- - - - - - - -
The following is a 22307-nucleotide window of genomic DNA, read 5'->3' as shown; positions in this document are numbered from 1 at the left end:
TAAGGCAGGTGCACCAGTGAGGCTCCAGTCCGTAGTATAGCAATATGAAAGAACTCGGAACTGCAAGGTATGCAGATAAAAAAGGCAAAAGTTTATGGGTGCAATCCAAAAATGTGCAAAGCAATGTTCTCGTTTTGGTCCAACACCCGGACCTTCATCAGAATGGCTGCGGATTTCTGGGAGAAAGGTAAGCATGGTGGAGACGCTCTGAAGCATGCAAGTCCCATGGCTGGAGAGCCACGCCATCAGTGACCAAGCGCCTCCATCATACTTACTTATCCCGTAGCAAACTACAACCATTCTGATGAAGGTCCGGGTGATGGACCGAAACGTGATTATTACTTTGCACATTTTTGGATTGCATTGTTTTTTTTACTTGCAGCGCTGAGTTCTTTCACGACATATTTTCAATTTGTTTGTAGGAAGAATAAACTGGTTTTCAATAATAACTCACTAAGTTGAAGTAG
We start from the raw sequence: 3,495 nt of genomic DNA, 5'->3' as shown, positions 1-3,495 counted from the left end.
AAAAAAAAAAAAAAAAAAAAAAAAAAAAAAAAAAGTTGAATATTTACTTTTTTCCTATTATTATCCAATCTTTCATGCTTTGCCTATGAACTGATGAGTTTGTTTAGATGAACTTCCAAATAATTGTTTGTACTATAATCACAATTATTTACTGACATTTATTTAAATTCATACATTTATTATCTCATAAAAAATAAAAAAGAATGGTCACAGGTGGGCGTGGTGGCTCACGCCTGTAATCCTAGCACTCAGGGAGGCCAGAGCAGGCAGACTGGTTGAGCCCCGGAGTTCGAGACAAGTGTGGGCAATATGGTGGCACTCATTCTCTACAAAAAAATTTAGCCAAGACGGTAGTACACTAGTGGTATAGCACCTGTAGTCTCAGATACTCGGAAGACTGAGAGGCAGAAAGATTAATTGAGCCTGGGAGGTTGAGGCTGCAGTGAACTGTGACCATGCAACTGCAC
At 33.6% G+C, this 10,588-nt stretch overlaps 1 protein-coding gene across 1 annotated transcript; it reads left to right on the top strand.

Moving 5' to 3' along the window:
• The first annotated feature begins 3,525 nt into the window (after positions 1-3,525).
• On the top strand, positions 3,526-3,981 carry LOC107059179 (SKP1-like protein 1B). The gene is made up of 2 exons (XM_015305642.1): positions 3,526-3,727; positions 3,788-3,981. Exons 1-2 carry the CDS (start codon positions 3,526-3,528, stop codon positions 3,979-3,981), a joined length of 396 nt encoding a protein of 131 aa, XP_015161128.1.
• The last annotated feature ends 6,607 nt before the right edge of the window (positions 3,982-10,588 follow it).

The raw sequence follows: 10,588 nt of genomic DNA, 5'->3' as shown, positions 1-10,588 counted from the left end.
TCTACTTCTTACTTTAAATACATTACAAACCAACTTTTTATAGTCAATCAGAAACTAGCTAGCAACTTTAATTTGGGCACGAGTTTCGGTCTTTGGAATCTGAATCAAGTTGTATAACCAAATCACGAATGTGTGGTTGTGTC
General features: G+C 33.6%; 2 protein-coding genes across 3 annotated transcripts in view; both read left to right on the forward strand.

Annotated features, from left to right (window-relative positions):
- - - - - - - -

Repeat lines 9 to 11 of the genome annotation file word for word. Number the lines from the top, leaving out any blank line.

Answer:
• The last annotated feature ends 6,607 nt before the right edge of the window (positions 3,982-10,588 follow it).

The raw sequence follows: 10,588 nt of genomic DNA, 5'->3' as shown, positions 1-10,588 counted from the left end.
TCTACTTCTTACTTTAAATACATTACAAACCAACTTTTTATAGTCAATCAGAAACTAGCTAGCAACTTTAATTTGGGCACGAGTTTCGGTCTTTGGAATCTGAATCAAGTTGTATAACCAAATCACGAATGTGTGGTTGTGTC